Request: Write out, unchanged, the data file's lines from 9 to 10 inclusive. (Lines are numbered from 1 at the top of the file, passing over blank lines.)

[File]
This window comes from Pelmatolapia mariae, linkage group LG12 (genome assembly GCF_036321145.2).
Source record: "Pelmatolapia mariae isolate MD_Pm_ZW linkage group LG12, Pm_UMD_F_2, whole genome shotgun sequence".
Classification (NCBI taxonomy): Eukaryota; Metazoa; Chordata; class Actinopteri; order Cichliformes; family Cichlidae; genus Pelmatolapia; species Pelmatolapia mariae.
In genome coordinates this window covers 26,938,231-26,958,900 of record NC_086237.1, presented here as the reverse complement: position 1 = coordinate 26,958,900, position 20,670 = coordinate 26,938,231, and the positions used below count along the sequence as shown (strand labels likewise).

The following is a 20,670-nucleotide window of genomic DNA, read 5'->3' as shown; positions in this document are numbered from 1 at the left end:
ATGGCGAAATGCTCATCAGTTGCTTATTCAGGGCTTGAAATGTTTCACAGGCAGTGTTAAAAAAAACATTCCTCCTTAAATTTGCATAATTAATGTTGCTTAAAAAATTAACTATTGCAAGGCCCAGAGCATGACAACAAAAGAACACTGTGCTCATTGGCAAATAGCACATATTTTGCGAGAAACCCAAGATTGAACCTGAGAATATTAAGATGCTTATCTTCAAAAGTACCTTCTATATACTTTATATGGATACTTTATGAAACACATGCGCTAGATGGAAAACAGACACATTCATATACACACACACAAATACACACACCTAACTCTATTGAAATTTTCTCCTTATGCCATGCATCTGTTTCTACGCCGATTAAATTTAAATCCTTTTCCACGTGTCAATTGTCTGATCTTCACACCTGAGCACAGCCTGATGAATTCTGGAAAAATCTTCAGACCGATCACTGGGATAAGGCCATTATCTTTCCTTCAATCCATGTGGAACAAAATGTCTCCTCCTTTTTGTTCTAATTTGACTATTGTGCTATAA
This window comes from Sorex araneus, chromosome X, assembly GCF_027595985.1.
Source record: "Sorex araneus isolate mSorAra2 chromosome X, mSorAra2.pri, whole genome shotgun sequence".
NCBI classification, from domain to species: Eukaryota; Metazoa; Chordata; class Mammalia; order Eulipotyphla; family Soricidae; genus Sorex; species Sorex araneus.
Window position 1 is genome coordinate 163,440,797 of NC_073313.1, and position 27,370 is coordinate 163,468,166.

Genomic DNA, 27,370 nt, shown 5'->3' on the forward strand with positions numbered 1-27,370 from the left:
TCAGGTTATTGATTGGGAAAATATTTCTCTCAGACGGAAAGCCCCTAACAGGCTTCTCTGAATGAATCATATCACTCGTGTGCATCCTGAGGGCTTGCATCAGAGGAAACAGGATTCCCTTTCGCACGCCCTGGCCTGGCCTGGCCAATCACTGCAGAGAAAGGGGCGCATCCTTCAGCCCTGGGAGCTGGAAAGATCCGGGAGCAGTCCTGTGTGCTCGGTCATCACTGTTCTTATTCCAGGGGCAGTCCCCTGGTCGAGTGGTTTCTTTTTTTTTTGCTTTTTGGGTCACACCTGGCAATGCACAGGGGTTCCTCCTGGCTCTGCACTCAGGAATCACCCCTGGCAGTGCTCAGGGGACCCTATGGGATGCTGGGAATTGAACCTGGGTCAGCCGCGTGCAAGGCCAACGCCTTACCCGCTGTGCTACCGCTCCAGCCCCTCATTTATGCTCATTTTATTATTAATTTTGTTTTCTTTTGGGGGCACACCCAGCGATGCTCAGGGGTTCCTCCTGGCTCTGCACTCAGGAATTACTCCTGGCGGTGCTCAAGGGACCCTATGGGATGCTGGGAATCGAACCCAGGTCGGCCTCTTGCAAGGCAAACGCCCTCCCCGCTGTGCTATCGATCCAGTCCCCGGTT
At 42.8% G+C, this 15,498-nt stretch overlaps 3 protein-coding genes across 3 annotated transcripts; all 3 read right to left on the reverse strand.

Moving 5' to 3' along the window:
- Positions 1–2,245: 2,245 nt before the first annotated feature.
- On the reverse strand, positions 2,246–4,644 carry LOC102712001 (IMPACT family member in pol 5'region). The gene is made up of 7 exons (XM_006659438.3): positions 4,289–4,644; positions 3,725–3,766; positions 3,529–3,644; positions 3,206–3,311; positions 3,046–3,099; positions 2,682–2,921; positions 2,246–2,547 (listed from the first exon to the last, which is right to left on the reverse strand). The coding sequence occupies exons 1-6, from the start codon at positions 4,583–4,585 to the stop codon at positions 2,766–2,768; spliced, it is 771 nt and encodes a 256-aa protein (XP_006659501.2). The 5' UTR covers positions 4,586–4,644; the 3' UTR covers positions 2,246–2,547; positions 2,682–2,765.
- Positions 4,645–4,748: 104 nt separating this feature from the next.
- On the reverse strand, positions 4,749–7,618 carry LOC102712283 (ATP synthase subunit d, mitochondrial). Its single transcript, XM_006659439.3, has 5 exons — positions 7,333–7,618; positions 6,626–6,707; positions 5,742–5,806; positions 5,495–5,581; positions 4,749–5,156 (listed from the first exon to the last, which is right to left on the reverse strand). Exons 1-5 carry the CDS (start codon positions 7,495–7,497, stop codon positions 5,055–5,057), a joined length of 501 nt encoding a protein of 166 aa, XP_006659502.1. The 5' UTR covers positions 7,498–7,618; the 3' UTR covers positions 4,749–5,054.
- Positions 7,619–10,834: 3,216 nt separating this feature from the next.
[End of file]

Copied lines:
NCBI classification, from domain to species: Eukaryota; Metazoa; Chordata; class Mammalia; order Eulipotyphla; family Soricidae; genus Sorex; species Sorex araneus.
Window position 1 is genome coordinate 163,440,797 of NC_073313.1, and position 27,370 is coordinate 163,468,166.